A new Coffee County Judicial Commissioner took his oath of office on Wednesday, May 22.
Travis Reed, a former reserve deputy for the Coffee County Sheriff Department, accepted the task of becoming a judicial commissioner and, on his first day, he signed his first warrant.
“I really think one of the most fundamental things a society can have is their criminal justice system – that’s what makes it a safe place to stay,” Reed said.
Reed, a Manchester native and a CHS graduate of 2005, started his career in law enforcement in the sheriff department. His aspirations began in 2004 after his friend Dustin Holder died.
“My best friend, we called each other brothers, he was murdered when we were 16,” Reed revealed.
He explained he and Holder got into a fight two weeks before he died over what kind of people Holder wanted to hang out with and Holder showing an interest in drugs. The two didn’t see each other for two weeks after that fight. Then, Holder passed away.
“It’s definitely made me appreciate life,” Reed said. “I really try to wake up and be the best person I can be every day.”
Though Holder’s death was ruled as an accidental suicide, Reed knew he needed to do something to prevent another teenage death.
“After that, I thought maybe I could make a difference,” he said. “Not just for him – to maybe instill justice wasn’t overlooked for someone else. In turn, I guess it is giving him justice.”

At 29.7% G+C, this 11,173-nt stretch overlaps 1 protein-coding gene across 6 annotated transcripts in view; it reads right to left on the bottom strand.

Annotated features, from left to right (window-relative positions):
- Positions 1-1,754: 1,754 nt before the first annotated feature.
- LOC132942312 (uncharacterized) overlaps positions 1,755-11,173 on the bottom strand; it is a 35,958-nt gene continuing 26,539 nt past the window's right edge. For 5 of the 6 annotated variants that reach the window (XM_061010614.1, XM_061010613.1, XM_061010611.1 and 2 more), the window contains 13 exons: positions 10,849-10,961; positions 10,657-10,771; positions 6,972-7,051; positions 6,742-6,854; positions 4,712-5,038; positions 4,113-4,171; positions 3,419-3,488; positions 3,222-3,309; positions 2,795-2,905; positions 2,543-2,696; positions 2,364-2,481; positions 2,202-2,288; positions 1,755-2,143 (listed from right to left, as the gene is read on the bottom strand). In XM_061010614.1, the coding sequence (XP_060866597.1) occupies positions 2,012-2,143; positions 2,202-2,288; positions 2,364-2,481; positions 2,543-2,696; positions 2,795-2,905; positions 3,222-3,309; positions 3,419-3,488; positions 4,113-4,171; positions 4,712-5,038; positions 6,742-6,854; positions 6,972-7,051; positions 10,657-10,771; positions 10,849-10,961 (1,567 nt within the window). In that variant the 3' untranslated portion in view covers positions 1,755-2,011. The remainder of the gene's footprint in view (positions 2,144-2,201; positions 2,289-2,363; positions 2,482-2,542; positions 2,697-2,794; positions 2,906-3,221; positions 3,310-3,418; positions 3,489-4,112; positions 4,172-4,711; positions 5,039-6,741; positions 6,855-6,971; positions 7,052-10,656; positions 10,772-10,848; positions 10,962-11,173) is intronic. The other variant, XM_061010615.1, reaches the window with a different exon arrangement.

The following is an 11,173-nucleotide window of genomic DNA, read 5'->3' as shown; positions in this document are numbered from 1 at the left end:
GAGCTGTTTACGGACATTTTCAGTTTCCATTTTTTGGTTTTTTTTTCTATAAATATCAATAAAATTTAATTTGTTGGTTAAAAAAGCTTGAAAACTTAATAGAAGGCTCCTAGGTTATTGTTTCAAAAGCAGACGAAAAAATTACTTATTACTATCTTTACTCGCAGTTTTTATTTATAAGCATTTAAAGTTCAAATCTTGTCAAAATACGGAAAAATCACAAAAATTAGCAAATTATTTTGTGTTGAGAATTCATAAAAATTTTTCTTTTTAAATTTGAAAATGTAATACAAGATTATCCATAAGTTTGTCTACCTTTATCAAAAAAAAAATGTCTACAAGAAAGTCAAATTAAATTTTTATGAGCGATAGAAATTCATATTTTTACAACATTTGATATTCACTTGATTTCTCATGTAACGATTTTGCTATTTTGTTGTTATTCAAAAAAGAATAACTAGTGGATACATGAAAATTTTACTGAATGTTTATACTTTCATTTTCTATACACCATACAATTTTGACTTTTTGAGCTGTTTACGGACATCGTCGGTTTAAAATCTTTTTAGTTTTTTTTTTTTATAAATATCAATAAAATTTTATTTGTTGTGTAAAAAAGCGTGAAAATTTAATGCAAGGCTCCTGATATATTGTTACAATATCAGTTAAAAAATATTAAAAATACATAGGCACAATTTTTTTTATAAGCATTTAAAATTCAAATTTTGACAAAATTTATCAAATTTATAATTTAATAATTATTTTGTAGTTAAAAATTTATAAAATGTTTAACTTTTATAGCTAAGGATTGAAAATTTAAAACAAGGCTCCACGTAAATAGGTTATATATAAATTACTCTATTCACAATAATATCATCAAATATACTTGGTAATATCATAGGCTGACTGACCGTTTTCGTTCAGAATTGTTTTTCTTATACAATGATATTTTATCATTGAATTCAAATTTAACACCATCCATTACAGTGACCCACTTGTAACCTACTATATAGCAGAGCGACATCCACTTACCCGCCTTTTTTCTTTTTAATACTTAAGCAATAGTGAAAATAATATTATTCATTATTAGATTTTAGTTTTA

He entered the reserve deputy program until it was suspended under Sheriff Chad Partin’s administration for a few months. Once the program was reinstated in December 2018, he rejoined and learned about the job opening for judicial commissioner.
“I just wanted to be a patrolman. This just kind of landed at my feet,” Reed said.
On the day he took oath, May 22, he stood next to Judge Craig Johnson, someone he’s known since Reed was 10 years old. Reed and Johnson used to help him with Old Timers Day and remembers riding the mule with him.
“To actually take that oath from a man of that stature” hit Reed hard, he said. He was not only going to be writing warrants, setting bonds, and holding extradition hearings, he was walking where the giants of Coffee County previously walked, Reed explained.
“It’s pretty cool. I’m really deeply honored and humbled at that appointment,” Reed said.
He hopes to uphold the law and be as fair and impartial as possible while in the role. He quoted Pastor Sunday Adelaja, the founder and senior pastor of the Embassy of the Blessed Kingdom of God for All Nations: “Those who are men in God’s eyes would live and die for the promotion of equity, fairness and impartiality.”
Reed added, “I believe in fairness, I believe that no man is greater than the next no matter what kind of shoes that you’re wearing. I just believe God appointed judges and men of stature in the community to uphold justice and to make the community a better place to live and safer for everyone inside of the walls of it.”
Reed joins six other judicial commissioners, including department head Bobby Trail.